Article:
Far from consolidating his support, the former president appears weakened in his party, especially with younger and college-educated Republicans. Gov. Ron DeSantis of Florida is the most popular alternative.
By focusing on political payback inside his party instead of tending to
wounds opened by his alarming attempts to cling to power after his 2020
defeat, Mr. Trump appears to have only deepened fault lines among
Republicans during his yearlong revenge tour. A clear majority of
primary voters under 35 years old, 64 percent, as well as 65 percent of
those with at least a college degree — a leading indicator of political
preferences inside the donor class — told pollsters they would vote
against Mr. Trump in a presidential primary.
the phrase "GOP voters." That 49% refers to the respondents who said
they thought they would vote in the Republican primary. Among that
group, those who identified as Republicans went for Trump over DeSantis
56% to 21%.
If we're talking about who is likely to be nominated
(which is, as mentioned before, an incredibly stupid and irresponsible
question to be asking more than a year before the election), people who
say they are going to vote in the primary are a reasonable group to
focus on, but they cannot be used interchangeably with Republicans,
which is exactly what Bender does.
While we're on the subject, this was a survey of 849 registered voters,
so when we limit ourselves to those who said they were going to vote in
the Republican primary then start slicing and dicing that, we are
building big conclusions on a foundation of very small numbers.
And it gets worse. [Emphasis added]
While about one-fourth of Republicans said they didn’t know
enough to have an opinion about Mr. DeSantis, he was well-liked by those
who did. Among those who voted for Mr. Trump in 2020, 44 percent said
they had a very favorable opinion of Mr. DeSantis — similar to the 46
percent who said the same about Mr. Trump.
Should Mr. DeSantis and
Mr. Trump face off in a primary, the poll suggested that support from
Fox News could prove crucial: Mr. Trump held a 62 percent to 26 percent
advantage over Mr. DeSantis among Fox News viewers, while the gap
between the two Floridians was 16 points closer among Republicans who
mainly receive their news from another source.
Here's a fun bit of context. Fox has been maxing out its support of DeSantis for years now.
Steve Contorno writing for the Tampa Bay Times
(from August of 2021):
details of this staged news event were captured in four months of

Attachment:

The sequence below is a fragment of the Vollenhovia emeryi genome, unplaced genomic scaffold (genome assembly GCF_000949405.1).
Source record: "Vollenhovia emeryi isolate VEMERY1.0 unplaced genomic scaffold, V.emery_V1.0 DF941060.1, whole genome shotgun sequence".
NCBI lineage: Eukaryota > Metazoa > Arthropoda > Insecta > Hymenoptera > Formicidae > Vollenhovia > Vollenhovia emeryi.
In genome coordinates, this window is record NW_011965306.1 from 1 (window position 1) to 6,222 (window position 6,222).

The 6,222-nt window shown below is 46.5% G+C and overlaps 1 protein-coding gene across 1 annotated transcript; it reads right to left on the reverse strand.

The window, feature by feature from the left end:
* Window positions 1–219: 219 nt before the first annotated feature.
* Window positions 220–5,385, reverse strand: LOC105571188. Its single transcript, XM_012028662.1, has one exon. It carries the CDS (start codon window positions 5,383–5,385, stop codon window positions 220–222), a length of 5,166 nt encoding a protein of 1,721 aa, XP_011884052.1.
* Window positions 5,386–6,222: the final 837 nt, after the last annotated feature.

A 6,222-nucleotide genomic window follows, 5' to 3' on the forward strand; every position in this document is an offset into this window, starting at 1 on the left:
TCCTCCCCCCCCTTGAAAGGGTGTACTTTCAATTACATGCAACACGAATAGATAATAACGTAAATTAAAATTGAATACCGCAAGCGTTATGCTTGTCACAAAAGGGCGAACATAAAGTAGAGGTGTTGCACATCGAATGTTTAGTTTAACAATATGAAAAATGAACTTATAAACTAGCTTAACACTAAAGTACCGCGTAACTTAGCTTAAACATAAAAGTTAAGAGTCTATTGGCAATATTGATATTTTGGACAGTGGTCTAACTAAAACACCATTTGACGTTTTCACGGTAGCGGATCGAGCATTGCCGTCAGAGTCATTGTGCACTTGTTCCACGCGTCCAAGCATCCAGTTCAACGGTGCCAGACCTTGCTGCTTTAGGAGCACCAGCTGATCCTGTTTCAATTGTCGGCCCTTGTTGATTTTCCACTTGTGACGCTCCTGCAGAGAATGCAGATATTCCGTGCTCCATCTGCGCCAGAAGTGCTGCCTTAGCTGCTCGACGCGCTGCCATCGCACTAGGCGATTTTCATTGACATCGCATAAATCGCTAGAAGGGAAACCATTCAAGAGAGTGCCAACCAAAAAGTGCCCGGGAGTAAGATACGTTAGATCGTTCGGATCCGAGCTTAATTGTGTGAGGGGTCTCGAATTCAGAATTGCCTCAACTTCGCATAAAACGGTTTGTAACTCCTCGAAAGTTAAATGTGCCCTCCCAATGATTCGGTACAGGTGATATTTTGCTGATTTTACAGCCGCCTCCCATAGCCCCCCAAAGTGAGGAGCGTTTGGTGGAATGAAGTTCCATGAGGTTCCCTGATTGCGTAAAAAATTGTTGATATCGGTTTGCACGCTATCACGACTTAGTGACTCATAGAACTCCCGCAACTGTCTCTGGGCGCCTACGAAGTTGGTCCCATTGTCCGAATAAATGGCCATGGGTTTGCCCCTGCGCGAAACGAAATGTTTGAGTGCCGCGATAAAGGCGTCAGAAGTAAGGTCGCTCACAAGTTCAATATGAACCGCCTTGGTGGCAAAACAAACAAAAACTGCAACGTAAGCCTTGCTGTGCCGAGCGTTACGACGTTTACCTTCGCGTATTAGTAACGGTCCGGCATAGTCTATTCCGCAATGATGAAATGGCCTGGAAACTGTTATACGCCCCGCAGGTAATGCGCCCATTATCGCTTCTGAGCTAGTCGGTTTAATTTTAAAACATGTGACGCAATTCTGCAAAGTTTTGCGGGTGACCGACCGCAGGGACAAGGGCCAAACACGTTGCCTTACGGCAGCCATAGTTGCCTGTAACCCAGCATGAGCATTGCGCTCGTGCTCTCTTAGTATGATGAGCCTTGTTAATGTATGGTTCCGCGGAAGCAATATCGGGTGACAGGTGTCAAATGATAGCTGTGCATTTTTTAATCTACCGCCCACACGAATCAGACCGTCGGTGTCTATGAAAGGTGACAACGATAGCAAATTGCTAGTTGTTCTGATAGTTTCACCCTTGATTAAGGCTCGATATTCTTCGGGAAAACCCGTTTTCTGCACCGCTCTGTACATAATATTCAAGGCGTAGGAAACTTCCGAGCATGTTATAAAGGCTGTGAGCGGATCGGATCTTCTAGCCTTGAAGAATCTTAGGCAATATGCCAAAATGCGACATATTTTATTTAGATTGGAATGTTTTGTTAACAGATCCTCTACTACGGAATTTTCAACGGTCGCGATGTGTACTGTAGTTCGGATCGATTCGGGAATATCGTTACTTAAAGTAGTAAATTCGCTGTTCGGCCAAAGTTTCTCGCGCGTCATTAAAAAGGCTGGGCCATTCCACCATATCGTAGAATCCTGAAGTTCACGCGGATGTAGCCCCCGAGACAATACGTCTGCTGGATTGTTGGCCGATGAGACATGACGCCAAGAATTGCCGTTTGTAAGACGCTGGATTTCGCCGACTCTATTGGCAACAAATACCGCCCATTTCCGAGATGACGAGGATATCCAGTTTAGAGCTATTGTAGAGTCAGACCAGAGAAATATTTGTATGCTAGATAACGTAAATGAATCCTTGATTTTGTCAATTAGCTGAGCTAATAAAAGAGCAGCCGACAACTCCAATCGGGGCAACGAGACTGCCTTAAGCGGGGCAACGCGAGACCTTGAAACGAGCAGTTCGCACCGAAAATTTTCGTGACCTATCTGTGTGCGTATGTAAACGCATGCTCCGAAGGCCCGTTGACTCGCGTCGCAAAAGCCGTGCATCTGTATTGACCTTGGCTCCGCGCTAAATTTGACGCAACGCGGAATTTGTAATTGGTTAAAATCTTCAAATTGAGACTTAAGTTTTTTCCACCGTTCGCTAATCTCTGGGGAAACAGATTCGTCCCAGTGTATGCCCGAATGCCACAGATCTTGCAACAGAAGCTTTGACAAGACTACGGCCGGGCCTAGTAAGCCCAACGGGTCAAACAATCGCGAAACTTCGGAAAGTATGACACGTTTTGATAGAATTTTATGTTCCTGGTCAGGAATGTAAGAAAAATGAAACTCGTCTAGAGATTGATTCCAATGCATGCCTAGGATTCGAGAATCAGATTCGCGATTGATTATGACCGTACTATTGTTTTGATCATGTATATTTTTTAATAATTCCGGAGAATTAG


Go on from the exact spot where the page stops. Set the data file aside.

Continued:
emails between Fox and DeSantis’ office, obtained by the Tampa Bay Times
through a records request. The correspondences, which totaled 1,250
pages, lay bare how DeSantis has wielded the country’s largest
conservative megaphone and show a striking effort by Fox to inflate the
From the week of the 2020 election through
February , the network asked DeSantis to appear on its airwaves
113 times, or nearly once a day. Sometimes, the requests came in bunches
— four, five, even six emails in a matter of hours from producers who
punctuated their overtures with flattery. (“The governor spoke
wonderfully at CPAC,” one producer wrote in March.)
There are few
surprises when DeSantis goes live with Fox. “Exclusive” events like
Jan. 22 are carefully crafted with guidance from DeSantis’ team. Topics,
talking points and even graphics are shared in advance.
Once, a Fox producer offered to let DeSantis pick the subject matter if he agreed to come on.
I were DeSantis's campaign manager, this poll would scare the shit out
of me. Fox has pushed him to a degree unprecedented for a politician at
that stage of his career. He has also gotten tremendous (and appallingly
credulous) coverage from the mainstream press, but he just doesn't
register. I know political scientists and data journalists don't like to
talk about things like personality, let alone charisma, but for
whatever reason, DeSantis has not made much of an impression.
possible cataclysmic events (of which we're seeing a definite uptick)
will hand the Florida governor the nomination or maybe even the
presidency, but if this poll had any meaning, it would be bad new for
him and good news for Trump.
And it gets worse.
wasn't just an article based on worthless data sliced ridiculously thin
wishfully analyzed to get conclusions completely at odds with the actual
numbers; this was an influential and widely cited article based on worthless data sliced ridiculously thin wishfully
analyzed to get conclusions completely at odds with the actual numbers. It instantly became a fan favorite among political journalists.
article was published on July 12th and immediately became part of the
conventional wisdom. A little less than a month later, the FBI raided
Mar-a-Lago, and the "Republicans are moving on from Trump" voices
suddenly grew quieter, as even the highest ranking party members
responded with unhinged accusations and threats of retribution. Though
the pundits desperately wanted to believe otherwise, they had to
acknowledge that the GOP still belongs to Donald Trump.